Walter Cronkite, the iconic television journalist often referred to as "the most trusted man in America" during a tumultuous era that included the Kennedy assassination, the civil rights movement, the U.S. lunar landing, the Vietnam War and Watergate, died Friday evening at his New York City home after a long illness. He was 92.
As a reporter and eventually the anchorman of the CBS Evening News from 1962 to 1981, Cronkite -- with his signature sign-off line, "That's the way it is" -- came to dominate television news like few before him and no one since.
"It's hard to imagine a man for whom I had more admiration," Mike Wallace of 60 Minutes said on CNN. "He was a superb reporter and honorable man."
Cronkite was the one who broke the news to Americans that President John F. Kennedy had been shot Nov. 22, 1963, interrupting a live CBS broadcast of a soap opera.
Five years later, Cronkite returned from a trip to report on the war in Vietnam and declared on television: "It seems now more certain than ever that the bloody experience of Vietnam is a stalemate." Then-President Lyndon Johnson, hearing that comment, reportedly said, "If I've lost Cronkite, I've lost America." Soon afterward, Johnson announced he would not seek re-election, CBS News reported.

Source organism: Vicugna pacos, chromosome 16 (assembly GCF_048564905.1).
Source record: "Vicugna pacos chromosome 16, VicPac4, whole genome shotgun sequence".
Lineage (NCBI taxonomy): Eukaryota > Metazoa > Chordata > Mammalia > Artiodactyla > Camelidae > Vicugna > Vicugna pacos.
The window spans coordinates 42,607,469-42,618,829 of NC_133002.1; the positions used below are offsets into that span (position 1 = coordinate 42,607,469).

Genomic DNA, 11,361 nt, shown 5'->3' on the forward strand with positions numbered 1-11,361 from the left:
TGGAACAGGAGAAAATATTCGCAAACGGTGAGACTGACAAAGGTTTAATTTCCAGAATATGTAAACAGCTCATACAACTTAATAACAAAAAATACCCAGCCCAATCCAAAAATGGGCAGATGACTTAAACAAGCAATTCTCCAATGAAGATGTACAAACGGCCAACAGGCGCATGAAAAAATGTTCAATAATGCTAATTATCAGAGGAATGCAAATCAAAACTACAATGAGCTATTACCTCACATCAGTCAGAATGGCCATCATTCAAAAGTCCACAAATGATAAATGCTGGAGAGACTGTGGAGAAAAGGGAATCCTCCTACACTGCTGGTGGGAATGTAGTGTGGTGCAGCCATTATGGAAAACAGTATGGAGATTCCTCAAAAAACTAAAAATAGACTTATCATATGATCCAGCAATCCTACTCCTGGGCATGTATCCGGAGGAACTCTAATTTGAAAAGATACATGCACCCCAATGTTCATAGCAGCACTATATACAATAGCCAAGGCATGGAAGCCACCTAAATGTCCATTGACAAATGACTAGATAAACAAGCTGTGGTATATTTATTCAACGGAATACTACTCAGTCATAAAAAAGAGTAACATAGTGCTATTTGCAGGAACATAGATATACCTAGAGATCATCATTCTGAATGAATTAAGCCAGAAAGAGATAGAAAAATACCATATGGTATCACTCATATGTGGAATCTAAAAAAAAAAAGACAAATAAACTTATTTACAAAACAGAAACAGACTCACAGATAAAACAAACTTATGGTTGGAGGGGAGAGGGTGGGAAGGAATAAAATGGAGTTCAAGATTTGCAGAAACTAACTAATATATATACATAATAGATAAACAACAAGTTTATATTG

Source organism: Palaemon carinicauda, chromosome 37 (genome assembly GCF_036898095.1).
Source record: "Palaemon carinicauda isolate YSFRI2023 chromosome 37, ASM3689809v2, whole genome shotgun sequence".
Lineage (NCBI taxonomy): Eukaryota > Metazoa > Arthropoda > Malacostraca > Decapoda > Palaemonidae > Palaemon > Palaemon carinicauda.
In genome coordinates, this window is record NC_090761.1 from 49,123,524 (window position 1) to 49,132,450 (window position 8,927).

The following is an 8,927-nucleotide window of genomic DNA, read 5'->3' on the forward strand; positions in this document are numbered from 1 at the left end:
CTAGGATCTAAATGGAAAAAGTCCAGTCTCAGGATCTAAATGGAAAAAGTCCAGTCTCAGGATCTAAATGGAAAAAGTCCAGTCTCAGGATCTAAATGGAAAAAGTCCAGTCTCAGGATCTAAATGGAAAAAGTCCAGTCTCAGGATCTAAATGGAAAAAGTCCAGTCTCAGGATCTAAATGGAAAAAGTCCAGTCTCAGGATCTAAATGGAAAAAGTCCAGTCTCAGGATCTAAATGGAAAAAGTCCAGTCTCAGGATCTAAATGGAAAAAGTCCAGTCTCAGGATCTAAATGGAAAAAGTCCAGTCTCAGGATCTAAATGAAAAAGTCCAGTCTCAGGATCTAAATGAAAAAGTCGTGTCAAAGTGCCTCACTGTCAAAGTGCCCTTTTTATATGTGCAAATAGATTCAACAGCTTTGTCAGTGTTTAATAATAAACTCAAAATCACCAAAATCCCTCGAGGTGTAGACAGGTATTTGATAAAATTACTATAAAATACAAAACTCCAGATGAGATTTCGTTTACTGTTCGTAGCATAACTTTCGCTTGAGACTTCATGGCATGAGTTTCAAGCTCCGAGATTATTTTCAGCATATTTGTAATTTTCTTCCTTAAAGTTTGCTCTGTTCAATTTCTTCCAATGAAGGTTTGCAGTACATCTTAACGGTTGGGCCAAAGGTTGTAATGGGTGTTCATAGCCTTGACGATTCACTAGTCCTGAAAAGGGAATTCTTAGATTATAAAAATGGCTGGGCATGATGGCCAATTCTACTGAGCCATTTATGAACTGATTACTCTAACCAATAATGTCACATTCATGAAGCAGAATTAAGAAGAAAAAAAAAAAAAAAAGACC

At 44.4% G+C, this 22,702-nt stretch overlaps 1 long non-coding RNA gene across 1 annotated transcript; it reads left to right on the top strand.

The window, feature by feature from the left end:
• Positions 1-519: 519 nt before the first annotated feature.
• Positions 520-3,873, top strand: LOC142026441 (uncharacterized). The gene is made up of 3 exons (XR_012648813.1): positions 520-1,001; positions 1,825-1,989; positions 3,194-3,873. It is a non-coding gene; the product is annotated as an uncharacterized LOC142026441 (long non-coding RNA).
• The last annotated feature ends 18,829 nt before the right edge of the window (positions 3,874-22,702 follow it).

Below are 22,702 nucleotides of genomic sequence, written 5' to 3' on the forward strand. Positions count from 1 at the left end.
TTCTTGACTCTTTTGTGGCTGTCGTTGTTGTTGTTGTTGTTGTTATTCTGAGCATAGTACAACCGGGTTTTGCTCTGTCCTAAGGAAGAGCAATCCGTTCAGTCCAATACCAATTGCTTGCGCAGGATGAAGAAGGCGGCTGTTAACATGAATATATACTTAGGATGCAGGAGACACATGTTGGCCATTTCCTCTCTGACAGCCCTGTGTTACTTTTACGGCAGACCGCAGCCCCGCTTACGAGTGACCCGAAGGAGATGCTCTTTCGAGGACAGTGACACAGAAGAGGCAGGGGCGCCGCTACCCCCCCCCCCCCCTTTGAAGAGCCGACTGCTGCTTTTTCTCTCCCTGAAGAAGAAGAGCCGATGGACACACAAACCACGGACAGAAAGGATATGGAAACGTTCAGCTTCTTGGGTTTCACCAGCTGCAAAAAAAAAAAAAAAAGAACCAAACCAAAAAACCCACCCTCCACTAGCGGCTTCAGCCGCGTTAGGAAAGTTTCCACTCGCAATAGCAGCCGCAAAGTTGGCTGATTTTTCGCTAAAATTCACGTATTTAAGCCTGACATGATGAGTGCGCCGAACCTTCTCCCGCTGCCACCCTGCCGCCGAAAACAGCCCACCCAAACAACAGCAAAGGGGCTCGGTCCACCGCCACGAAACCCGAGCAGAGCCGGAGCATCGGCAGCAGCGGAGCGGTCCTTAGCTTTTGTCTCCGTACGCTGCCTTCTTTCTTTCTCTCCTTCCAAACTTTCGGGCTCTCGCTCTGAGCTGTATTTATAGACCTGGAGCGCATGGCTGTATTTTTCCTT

Cronkite, who also had a passion for the U.S. space program of the 1960s, died just three days before the 40th anniversary of the moon landing, another historic moment linked with his reporting.
"For decades, Walter Cronkite was the most trusted voice in America," said President Barack Obama in a statement. "His rich baritone reached millions of living rooms every night, and in an industry of icons, Walter set the standard by which all others have been judged."